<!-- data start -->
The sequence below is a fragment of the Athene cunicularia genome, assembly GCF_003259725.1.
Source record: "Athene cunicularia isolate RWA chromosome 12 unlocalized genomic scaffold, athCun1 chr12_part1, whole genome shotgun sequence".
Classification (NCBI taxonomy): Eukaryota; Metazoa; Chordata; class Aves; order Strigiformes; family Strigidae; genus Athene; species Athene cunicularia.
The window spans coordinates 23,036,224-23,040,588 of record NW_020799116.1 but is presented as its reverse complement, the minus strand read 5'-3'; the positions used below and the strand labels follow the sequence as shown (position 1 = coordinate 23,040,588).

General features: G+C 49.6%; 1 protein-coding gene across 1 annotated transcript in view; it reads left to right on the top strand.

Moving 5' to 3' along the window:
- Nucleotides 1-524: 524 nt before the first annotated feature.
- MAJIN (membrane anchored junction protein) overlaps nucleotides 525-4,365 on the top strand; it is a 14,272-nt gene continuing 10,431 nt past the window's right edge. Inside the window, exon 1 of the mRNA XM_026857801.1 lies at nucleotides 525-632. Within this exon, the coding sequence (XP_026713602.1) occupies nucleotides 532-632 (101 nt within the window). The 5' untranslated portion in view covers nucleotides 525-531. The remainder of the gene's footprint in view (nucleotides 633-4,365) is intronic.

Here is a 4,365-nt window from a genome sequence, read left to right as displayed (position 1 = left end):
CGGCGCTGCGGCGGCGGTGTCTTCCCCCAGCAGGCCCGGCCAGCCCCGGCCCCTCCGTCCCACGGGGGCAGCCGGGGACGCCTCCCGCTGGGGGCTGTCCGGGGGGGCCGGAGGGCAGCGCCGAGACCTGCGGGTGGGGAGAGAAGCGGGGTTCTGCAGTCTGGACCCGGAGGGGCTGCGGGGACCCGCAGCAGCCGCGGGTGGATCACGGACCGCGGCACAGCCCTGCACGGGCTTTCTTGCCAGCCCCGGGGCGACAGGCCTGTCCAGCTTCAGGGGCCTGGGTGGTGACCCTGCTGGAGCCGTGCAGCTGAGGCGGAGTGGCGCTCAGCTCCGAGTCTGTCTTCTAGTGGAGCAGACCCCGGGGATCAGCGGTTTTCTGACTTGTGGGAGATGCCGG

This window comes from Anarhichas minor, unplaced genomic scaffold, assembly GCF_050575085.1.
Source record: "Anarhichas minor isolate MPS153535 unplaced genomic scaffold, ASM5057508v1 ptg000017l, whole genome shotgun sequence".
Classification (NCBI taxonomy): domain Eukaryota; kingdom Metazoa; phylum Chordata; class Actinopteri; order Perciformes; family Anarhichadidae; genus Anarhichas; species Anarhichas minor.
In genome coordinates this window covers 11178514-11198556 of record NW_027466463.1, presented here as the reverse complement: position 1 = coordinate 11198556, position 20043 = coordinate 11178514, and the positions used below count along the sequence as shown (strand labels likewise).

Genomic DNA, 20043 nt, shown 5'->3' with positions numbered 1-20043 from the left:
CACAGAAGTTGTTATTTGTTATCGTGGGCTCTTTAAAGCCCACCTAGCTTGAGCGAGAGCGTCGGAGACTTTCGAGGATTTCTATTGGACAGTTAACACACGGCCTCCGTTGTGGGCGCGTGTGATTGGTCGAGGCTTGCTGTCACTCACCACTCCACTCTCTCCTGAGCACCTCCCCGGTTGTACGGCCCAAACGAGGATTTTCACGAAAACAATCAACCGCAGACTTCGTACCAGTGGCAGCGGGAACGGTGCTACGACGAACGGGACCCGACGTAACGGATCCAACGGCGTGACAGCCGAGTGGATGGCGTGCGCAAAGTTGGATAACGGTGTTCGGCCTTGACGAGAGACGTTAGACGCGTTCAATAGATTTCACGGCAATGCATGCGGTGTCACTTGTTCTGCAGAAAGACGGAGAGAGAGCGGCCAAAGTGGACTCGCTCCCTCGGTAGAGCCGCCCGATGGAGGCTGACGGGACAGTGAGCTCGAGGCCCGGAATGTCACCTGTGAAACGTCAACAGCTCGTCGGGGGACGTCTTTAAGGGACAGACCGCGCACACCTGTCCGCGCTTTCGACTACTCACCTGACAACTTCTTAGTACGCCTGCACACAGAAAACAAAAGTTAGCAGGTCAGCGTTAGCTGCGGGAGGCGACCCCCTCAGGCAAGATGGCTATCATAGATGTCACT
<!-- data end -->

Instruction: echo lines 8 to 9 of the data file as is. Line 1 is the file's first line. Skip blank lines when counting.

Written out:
- MAJIN (membrane anchored junction protein) overlaps nucleotides 525-4,365 on the top strand; it is a 14,272-nt gene continuing 10,431 nt past the window's right edge. Inside the window, exon 1 of the mRNA XM_026857801.1 lies at nucleotides 525-632. Within this exon, the coding sequence (XP_026713602.1) occupies nucleotides 532-632 (101 nt within the window). The 5' untranslated portion in view covers nucleotides 525-531. The remainder of the gene's footprint in view (nucleotides 633-4,365) is intronic.

Here is a 4,365-nt window from a genome sequence, read left to right as displayed (position 1 = left end):